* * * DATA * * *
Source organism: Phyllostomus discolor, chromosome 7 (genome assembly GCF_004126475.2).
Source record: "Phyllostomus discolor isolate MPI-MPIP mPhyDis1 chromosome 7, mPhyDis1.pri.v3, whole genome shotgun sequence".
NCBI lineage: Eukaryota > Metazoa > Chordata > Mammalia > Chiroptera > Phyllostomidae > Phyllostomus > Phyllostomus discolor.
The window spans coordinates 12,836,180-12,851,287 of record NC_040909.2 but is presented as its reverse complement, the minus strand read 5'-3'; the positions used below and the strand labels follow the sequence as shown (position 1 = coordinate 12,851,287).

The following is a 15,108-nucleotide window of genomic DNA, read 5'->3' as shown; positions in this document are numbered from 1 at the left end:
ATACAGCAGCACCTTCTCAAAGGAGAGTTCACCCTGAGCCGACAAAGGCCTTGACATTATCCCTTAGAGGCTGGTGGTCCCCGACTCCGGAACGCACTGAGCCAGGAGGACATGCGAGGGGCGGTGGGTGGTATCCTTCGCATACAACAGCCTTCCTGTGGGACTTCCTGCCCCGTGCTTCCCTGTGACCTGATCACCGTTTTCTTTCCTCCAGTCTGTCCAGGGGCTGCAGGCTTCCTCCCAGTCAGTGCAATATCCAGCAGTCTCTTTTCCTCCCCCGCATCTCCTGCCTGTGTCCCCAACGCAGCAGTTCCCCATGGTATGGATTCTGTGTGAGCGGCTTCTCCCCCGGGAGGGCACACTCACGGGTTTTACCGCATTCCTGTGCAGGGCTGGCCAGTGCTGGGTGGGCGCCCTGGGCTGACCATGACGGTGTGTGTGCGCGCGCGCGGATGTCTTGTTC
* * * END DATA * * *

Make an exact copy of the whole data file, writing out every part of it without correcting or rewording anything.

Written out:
Source organism: Phyllostomus discolor, chromosome 7 (genome assembly GCF_004126475.2).
Source record: "Phyllostomus discolor isolate MPI-MPIP mPhyDis1 chromosome 7, mPhyDis1.pri.v3, whole genome shotgun sequence".
NCBI lineage: Eukaryota > Metazoa > Chordata > Mammalia > Chiroptera > Phyllostomidae > Phyllostomus > Phyllostomus discolor.
The window spans coordinates 12,836,180-12,851,287 of record NC_040909.2 but is presented as its reverse complement, the minus strand read 5'-3'; the positions used below and the strand labels follow the sequence as shown (position 1 = coordinate 12,851,287).

The following is a 15,108-nucleotide window of genomic DNA, read 5'->3' as shown; positions in this document are numbered from 1 at the left end:
ATACAGCAGCACCTTCTCAAAGGAGAGTTCACCCTGAGCCGACAAAGGCCTTGACATTATCCCTTAGAGGCTGGTGGTCCCCGACTCCGGAACGCACTGAGCCAGGAGGACATGCGAGGGGCGGTGGGTGGTATCCTTCGCATACAACAGCCTTCCTGTGGGACTTCCTGCCCCGTGCTTCCCTGTGACCTGATCACCGTTTTCTTTCCTCCAGTCTGTCCAGGGGCTGCAGGCTTCCTCCCAGTCAGTGCAATATCCAGCAGTCTCTTTTCCTCCCCCGCATCTCCTGCCTGTGTCCCCAACGCAGCAGTTCCCCATGGTATGGATTCTGTGTGAGCGGCTTCTCCCCCGGGAGGGCACACTCACGGGTTTTACCGCATTCCTGTGCAGGGCTGGCCAGTGCTGGGTGGGCGCCCTGGGCTGACCATGACGGTGTGTGTGCGCGCGCGCGGATGTCTTGTTC